Photo by PCL Construction Services Inc.
Photo by Francis Zera Photography

Lower Baker Unit 4 Powerhouse Project, Concrete, Wash.

Located along the east end of the Baker River, the 30-megawatt, turbine-generator powerhouse was added to the existing 170-MW power complex to improve power generation and management of flow releases for movement of migratory salmon. The complex is Puget Sound Energy's largest hydropower asset.

The $53-million, design-build approach for the underground facility allowed construction to start well ahead of design completion. The use of a phased process expedited work and enabled the owner to qualify for federal incentives. Despite the challenges of subterranean work, commercial operation began less than three years after construction began.

Construction and tunneling obstacles included a 35-day shutdown to tie the new powerhouse power tunnel into the existing systems. The reinforced concrete structure, built about 400 ft downstream of the existing powerhouse, required excavating 10,000 cu yd of overburden and rock to a depth of 60 ft below grade and 40 ft below the river and placing 8,000 cu yd of structural concrete on multiple levels.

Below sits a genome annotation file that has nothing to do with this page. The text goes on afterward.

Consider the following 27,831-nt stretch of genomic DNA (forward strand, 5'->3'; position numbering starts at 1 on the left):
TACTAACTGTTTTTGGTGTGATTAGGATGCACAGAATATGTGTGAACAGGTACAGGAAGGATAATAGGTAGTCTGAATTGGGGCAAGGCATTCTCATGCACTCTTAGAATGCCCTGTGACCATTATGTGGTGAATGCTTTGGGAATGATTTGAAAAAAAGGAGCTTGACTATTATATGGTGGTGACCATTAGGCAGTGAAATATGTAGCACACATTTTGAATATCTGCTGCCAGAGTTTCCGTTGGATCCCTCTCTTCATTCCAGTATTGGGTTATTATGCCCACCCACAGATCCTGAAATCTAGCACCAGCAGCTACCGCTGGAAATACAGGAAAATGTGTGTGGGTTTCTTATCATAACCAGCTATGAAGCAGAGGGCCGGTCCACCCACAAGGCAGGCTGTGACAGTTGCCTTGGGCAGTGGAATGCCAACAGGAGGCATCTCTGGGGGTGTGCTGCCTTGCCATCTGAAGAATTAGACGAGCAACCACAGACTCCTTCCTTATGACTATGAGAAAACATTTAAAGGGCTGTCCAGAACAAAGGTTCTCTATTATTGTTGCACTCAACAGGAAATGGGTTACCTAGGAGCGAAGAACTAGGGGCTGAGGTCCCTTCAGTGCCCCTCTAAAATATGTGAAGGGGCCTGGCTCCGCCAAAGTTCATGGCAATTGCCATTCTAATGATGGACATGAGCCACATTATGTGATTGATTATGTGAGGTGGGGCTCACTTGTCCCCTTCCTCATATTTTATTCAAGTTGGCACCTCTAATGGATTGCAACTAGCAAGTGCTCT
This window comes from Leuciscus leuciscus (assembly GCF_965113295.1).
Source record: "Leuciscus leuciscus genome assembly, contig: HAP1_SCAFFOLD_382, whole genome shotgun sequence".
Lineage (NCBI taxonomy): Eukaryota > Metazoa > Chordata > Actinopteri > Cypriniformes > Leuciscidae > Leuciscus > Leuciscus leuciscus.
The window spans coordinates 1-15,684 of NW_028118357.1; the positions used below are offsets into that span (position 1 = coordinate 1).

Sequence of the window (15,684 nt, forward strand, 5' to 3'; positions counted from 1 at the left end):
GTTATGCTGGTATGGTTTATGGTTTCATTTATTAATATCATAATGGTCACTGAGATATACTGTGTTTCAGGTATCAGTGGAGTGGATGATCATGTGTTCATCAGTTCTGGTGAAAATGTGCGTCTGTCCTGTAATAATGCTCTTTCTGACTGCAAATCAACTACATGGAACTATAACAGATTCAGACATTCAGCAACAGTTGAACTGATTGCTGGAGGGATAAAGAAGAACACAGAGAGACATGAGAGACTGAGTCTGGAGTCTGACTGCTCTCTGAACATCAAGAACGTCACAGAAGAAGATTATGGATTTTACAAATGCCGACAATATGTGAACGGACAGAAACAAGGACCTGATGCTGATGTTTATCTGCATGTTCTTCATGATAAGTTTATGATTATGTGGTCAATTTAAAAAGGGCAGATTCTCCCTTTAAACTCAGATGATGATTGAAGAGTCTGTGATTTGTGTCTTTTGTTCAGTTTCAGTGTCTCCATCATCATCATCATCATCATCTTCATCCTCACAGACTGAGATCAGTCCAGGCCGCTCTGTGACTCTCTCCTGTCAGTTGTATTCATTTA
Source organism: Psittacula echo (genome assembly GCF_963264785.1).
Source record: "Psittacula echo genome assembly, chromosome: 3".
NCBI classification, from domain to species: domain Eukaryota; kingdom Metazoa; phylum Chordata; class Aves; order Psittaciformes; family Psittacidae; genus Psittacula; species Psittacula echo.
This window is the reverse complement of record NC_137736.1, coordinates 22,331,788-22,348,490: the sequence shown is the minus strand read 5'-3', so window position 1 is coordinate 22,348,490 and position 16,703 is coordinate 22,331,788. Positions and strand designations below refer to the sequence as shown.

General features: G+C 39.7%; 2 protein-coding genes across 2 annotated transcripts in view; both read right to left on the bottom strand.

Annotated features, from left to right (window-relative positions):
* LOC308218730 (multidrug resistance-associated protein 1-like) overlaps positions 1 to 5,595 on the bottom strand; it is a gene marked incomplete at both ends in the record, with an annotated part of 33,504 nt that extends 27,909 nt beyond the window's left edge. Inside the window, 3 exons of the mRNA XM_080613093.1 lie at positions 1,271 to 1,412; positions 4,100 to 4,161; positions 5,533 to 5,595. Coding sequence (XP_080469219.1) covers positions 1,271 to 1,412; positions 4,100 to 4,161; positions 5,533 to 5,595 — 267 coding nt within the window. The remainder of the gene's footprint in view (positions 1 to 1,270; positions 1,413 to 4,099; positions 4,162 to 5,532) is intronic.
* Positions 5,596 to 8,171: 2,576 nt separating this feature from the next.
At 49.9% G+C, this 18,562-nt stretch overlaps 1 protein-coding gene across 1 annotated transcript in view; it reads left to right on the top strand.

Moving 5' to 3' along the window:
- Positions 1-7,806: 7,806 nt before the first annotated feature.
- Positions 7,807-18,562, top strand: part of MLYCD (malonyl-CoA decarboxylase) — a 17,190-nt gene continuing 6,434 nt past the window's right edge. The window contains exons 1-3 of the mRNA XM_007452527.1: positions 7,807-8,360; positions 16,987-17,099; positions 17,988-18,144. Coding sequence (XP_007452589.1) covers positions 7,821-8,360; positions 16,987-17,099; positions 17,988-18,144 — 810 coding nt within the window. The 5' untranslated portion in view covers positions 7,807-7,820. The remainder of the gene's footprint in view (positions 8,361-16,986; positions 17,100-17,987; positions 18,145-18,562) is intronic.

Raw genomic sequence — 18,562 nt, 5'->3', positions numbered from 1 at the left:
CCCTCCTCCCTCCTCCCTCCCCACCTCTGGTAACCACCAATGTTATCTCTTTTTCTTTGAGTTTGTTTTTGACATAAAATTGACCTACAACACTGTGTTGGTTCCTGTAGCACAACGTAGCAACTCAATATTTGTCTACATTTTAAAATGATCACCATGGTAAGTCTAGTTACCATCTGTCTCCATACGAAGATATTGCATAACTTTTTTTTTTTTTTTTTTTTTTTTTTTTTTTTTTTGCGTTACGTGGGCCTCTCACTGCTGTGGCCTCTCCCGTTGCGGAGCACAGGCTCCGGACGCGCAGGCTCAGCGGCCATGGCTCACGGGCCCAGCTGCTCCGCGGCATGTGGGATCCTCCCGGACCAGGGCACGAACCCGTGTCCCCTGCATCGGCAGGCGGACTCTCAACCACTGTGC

A 250-ft shaft was used as access for all work at the tie-in point, and for all hoists of equipment and materials, with one crane for all operations. Also included was design and construction of a steel-lined power tunnel—1,000 ft long and 12 ft in diameter—from the existing surge tank connection to the new powerhouse.

To stabilize the hill above the powerhouse location, the team built a 40-ft-high and 80-ft-long tiedback beam and lagging wall in 90 days and backfilled on the hillside, which allowed construction to begin. The biggest challenge was a 35-day facility shutdown to tie the new powerhouse tunnel into the existing one.

According to the project team, laser scanning the existing tunnel allowed the metal fabricator to design and fabricate complex tunnel sections that required little or no field adjustment and minimized downtime. During design, the powerhouse was flipped around its central axis to move the flow bypass system from the river side to the hillside. This allowed the structure to be built in more stable rock and improve its functionality.

The powerhouse is designed with multiple levels to allow operators easy access to all components during operation and maintenance. Combined with the tight site and higher cost of underground powerhouse structures, the team was faced with a space-allocation challenge.

Use of three-dimensional modeling tools enabled project designers to minimize the structure's footprint and meet the owner's requirements. A quality control team comprised of owner, engineer, contractor and supplier representatives met weekly, with audits conducted monthly, to avoid rework, schedule erosion and cost escalation.

"The project was completed ahead of schedule with minimum punchlist items," says the project team. "This was accomplished by building a realistic schedule and sticking to it with all parties knowing what had to be done."